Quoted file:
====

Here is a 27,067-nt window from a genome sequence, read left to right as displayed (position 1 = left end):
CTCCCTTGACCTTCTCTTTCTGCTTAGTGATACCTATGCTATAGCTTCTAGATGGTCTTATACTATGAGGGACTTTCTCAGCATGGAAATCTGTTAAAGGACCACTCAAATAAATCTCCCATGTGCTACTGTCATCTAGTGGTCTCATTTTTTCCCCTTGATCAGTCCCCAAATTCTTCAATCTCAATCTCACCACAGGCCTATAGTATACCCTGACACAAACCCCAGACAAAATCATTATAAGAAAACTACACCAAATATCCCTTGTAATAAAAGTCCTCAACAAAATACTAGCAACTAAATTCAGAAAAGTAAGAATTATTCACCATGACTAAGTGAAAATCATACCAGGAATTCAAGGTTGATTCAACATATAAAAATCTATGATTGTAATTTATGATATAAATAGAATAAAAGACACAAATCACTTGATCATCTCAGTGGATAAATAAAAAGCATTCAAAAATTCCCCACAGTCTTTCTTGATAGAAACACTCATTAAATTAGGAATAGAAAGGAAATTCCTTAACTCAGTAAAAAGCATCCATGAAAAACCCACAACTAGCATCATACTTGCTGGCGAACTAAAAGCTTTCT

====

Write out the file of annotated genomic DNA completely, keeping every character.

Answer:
Here is a 27,067-nt window from a genome sequence, read left to right as displayed (position 1 = left end):
CTCCCTTGACCTTCTCTTTCTGCTTAGTGATACCTATGCTATAGCTTCTAGATGGTCTTATACTATGAGGGACTTTCTCAGCATGGAAATCTGTTAAAGGACCACTCAAATAAATCTCCCATGTGCTACTGTCATCTAGTGGTCTCATTTTTTCCCCTTGATCAGTCCCCAAATTCTTCAATCTCAATCTCACCACAGGCCTATAGTATACCCTGACACAAACCCCAGACAAAATCATTATAAGAAAACTACACCAAATATCCCTTGTAATAAAAGTCCTCAACAAAATACTAGCAACTAAATTCAGAAAAGTAAGAATTATTCACCATGACTAAGTGAAAATCATACCAGGAATTCAAGGTTGATTCAACATATAAAAATCTATGATTGTAATTTATGATATAAATAGAATAAAAGACACAAATCACTTGATCATCTCAGTGGATAAATAAAAAGCATTCAAAAATTCCCCACAGTCTTTCTTGATAGAAACACTCATTAAATTAGGAATAGAAAGGAAATTCCTTAACTCAGTAAAAAGCATCCATGAAAAACCCACAACTAGCATCATACTTGCTGGCGAACTAAAAGCTTTCT